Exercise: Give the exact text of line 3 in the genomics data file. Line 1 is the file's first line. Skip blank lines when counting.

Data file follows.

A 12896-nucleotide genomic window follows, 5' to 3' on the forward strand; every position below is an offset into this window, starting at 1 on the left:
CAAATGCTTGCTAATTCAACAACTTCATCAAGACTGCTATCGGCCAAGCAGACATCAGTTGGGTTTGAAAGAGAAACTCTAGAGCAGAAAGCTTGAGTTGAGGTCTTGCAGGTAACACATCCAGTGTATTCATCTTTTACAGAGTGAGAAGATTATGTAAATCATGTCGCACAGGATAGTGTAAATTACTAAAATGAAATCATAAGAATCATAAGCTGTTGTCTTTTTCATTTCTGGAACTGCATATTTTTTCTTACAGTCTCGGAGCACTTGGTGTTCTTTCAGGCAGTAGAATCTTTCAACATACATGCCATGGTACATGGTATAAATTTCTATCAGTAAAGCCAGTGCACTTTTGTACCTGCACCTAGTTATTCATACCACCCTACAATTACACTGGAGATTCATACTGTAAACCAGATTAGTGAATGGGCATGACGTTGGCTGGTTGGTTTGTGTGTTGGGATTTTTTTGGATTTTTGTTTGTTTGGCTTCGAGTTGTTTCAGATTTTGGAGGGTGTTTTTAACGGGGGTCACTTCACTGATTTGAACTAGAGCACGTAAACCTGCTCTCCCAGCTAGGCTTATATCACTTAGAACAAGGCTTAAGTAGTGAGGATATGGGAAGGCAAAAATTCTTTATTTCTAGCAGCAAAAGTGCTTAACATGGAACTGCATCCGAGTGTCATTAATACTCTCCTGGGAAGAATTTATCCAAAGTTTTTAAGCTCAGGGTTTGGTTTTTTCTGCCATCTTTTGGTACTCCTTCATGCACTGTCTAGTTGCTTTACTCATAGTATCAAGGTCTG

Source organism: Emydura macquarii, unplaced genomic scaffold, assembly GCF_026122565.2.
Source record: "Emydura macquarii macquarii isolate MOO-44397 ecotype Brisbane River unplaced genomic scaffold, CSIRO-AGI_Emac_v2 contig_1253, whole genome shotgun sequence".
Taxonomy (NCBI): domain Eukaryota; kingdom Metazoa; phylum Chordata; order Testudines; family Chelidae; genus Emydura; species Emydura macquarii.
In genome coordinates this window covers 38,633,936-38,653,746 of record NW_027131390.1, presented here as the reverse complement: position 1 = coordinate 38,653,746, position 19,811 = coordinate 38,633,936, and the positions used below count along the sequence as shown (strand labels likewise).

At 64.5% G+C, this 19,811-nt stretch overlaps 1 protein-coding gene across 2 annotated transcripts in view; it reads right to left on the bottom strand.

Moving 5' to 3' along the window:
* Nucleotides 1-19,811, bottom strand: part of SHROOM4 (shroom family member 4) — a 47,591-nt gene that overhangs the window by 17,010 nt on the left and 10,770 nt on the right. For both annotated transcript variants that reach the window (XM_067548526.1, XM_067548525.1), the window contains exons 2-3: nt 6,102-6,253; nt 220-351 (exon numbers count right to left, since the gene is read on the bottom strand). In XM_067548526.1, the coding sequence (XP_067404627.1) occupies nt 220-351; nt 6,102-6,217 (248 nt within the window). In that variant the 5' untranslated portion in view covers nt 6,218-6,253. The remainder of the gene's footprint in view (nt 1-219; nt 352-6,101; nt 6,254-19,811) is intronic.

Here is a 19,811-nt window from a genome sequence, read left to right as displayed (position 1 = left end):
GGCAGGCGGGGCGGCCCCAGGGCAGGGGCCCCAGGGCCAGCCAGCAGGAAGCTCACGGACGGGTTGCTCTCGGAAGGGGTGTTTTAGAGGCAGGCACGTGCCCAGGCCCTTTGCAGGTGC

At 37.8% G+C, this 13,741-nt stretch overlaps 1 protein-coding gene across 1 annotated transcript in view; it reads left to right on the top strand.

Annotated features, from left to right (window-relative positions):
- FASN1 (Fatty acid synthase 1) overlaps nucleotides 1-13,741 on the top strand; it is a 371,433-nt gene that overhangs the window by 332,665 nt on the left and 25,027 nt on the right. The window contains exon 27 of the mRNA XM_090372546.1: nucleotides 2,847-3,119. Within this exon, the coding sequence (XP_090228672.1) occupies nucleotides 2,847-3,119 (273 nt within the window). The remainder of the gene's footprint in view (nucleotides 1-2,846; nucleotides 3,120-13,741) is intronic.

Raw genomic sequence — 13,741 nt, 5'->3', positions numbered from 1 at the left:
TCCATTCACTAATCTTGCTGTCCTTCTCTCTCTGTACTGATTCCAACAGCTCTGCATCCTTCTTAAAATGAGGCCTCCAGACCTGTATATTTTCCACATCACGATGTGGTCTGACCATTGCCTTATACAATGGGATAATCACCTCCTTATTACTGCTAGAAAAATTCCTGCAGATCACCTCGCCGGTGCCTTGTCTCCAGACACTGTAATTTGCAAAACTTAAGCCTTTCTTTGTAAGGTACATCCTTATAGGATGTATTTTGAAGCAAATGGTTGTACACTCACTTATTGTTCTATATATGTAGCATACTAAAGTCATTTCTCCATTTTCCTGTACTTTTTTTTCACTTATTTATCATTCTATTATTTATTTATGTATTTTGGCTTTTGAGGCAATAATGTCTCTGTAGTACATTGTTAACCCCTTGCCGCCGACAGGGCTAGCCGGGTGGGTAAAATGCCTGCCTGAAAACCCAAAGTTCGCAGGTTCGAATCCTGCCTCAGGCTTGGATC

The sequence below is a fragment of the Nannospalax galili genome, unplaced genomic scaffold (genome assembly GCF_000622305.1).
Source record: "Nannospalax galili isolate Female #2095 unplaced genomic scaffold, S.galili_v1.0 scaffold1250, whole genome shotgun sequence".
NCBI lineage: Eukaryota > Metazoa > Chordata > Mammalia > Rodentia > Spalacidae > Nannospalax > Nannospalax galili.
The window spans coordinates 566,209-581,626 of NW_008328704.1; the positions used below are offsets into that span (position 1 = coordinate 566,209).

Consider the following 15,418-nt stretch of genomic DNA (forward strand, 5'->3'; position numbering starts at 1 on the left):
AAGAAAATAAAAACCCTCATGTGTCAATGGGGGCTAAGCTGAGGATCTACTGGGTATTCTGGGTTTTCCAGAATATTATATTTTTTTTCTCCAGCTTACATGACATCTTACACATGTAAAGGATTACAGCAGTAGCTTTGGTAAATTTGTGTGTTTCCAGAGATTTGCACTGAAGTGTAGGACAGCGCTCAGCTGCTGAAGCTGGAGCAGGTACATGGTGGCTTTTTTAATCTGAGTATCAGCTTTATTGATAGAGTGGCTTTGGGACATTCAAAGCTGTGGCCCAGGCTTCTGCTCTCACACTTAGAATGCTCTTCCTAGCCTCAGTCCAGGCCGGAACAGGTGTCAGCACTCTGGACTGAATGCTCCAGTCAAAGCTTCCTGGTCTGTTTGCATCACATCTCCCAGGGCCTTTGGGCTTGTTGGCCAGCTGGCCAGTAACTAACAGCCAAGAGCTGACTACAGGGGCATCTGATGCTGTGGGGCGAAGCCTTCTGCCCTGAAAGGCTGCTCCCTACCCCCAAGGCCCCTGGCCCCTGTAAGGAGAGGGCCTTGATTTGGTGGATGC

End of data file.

Source organism: Emydura macquarii, unplaced genomic scaffold, assembly GCF_026122565.2.